Genetic and molecular biological analysis of protein-protein interactions in coronavirus assembly.
ABSTRACT Virions of coronaviruses (CoVs) are pleiomorphic, with a roughly spherical structure brought about by cooperation among a relatively small set of structural proteins and a membranous envelope acquired from the endoplasmic reticulum–Golgi intermediate compartment (ERGIC) (Fig. 1). Three integral membrane proteins reside in the envelope. The most salient of these is the spike glycoprotein (S), which mediates receptor attachment and fusion of the viral and host cell membranes. The membrane protein (M) is the most abundant virion component and gives the envelope its shape. The third constituent is the envelope protein (E), which, although minor in both size and quantity, plays a decisive role is envelope formation. In some group 2 CoVs, an additional protein, the hemagglutinin-esterase (HE), appears in the viral envelope. Finally, interior to the envelope, monomers of the nucleocapsid protein (N) wrap the genome into a helical structure.
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ABSTRACT: The coronavirus spike protein (S) forms the distinctive virion surface structures that are characteristic of this viral family, appearing in negatively stained electron microscopy as stems capped with spherical bulbs. These structures are essential for the initiation of infection through attachment of the virus to cellular receptors followed by fusion to host cell membranes. The S protein can also mediate the formation of syncytia in infected cells. The S protein is a type I transmembrane protein that is very large compared to other viral fusion proteins, and all except a short carboxy-terminal segment of the S molecule constitutes the ectodomain. For the prototype coronavirus mouse hepatitis virus (MHV), it has previously been established that S protein assembly into virions is specified by the carboxy-terminal segment, which comprises the transmembrane domain and the endodomain. We have genetically dissected these domains in the MHV S protein to localize the determinants of S incorporation into virions. Our results establish that assembly competence maps to the endodomain of S, which was shown to be sufficient to target a heterologous integral membrane protein for incorporation into MHV virions. In particular, mutational analysis indicated a major role for the charge-rich carboxy-terminal region of the endodomain. Additionally, we found that the adjacent cysteine-rich region of the endodomain is critical for fusion of infected cells, confirming results previously obtained with S protein expression systems.Journal of Virology 10/2004; 78(18):9904-17. · 5.08 Impact Factor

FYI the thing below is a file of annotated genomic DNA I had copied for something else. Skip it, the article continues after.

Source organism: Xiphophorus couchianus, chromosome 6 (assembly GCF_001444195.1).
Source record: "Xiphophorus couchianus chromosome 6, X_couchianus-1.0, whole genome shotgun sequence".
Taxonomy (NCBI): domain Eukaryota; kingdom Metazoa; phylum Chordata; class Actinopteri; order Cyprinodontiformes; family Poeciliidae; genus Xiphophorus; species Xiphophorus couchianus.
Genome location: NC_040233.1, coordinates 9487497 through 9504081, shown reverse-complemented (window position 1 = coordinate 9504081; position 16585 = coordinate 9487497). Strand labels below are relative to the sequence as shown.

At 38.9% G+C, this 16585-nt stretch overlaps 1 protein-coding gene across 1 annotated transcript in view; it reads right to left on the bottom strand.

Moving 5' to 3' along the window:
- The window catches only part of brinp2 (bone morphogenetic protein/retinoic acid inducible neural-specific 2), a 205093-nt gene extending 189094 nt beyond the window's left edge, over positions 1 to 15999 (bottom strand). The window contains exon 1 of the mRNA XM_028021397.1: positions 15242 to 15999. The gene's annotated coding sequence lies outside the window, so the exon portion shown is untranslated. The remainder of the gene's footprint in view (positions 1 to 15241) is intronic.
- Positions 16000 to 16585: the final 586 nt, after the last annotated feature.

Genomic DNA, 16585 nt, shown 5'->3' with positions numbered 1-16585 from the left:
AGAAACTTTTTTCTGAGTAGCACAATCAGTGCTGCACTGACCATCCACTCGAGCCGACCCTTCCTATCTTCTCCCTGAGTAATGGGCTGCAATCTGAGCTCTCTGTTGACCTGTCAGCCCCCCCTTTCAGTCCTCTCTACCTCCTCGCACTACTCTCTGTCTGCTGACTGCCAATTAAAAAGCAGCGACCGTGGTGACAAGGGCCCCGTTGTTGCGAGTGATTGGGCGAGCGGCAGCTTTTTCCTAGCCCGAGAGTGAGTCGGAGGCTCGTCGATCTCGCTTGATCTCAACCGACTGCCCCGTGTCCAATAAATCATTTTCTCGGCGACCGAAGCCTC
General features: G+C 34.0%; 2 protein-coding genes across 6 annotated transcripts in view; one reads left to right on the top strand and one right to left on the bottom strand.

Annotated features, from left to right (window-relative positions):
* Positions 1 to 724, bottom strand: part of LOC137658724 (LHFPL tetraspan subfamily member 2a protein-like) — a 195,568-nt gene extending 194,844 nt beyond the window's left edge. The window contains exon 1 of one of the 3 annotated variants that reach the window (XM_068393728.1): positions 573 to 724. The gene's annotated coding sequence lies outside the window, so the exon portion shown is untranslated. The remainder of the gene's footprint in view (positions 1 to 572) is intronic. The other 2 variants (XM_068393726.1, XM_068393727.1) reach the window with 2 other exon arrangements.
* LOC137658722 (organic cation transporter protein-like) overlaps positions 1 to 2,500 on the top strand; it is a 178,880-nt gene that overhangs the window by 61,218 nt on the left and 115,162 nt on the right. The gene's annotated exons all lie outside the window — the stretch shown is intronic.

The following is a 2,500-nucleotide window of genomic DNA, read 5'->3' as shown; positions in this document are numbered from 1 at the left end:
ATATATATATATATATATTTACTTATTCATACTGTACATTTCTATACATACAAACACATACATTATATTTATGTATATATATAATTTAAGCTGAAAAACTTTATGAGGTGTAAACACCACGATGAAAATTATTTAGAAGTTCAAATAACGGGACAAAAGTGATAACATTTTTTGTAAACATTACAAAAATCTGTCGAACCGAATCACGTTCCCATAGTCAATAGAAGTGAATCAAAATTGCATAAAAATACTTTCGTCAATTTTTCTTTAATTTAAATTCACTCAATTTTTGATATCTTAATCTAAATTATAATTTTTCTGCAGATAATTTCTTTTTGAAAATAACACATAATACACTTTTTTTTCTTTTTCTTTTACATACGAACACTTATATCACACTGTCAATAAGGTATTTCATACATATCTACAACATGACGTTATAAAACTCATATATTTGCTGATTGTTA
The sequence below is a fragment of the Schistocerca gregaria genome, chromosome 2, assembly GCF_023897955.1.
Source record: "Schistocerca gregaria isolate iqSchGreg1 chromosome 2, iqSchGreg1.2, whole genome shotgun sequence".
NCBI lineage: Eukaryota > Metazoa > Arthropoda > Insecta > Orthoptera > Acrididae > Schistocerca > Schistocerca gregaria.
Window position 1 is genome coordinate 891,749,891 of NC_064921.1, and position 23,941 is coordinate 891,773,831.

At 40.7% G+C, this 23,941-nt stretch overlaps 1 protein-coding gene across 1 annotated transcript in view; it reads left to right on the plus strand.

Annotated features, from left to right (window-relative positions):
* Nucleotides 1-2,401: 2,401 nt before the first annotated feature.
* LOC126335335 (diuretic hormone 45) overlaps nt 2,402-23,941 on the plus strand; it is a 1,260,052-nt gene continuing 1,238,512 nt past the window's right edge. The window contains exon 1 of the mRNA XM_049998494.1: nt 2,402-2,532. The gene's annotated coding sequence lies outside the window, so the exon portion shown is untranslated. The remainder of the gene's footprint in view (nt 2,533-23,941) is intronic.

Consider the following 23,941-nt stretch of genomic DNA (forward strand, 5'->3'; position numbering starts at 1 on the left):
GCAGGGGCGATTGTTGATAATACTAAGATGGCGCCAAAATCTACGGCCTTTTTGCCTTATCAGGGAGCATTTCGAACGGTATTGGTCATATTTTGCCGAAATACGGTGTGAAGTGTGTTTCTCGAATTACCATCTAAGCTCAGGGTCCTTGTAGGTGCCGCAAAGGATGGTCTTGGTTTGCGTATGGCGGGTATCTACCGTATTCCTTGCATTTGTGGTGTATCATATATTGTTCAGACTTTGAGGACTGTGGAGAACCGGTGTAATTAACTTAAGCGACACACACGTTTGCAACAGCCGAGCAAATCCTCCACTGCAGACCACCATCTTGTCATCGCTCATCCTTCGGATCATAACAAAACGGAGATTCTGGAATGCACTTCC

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ABSTRACT: In the eukaryotic cell, both secreted and plasma membrane proteins are synthesized at the endoplasmic reticulum, then transported, via the Golgi complex, to the cell surface. Each of the compartments of this transport pathway carries out particular metabolic functions, and therefore presumably contains a distinct complement of membrane proteins. Thus, mechanisms must exist for localizing such proteins to their respective destinations. However, a major obstacle to the study of such mechanisms is that the isolation and detailed analysis of such internal membrane proteins pose formidable technical problems. We have therefore used the E1 glycoprotein from coronavirus MHV-A59 as a viral model for this class of protein. Here we present the primary structure of the protein, determined by analysis of cDNA clones prepared from viral mRNA. In combination with a previous study of its assembly into the endoplasmic reticulum membrane, the sequence reveals several unusual features of the protein which may be related to its intracellular localization.Nature 01/1984; 308(5961):751-2. · 38.60 Impact Factor
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ABSTRACT: The coronavirus E protein is a poorly characterized small envelope protein present in low levels in virions. We are interested in the role of E in the intracellular targeting of infectious bronchitis virus (IBV) membrane proteins. We generated a cDNA clone of IBV E and antibodies to the E protein to study its cell biological properties in the absence of virus infection. We show that IBV E is an integral membrane protein when expressed in cells from cDNA. Epitope-specific antibodies revealed that the C terminus of IBV E is cytoplasmic and the N terminus is translocated. The short luminal N terminus of IBV E contains a consensus site for N-linked glycosylation, but the site is not used. When expressed using recombinant vaccinia virus, the IBV E protein is released from cells at low levels in sedimentable particles that have a density similar to that of coronavirus virions. The IBV M protein is incorporated into these particles when present. Indirect immunofluorescence microscopy showed that E is localized to the Golgi complex in cells transiently expressing IBV E. When coexpressed with IBV M, both from cDNA and in IBV infection, the two proteins are colocalized in Golgi membranes, near the coronavirus budding site. Thus, even though IBV E is present at low levels in virions, it is apparently expressed at high levels in infected cells near the site of virus assembly.Journal of Virology 06/2000; 74(9):4319-26. · 5.08 Impact Factor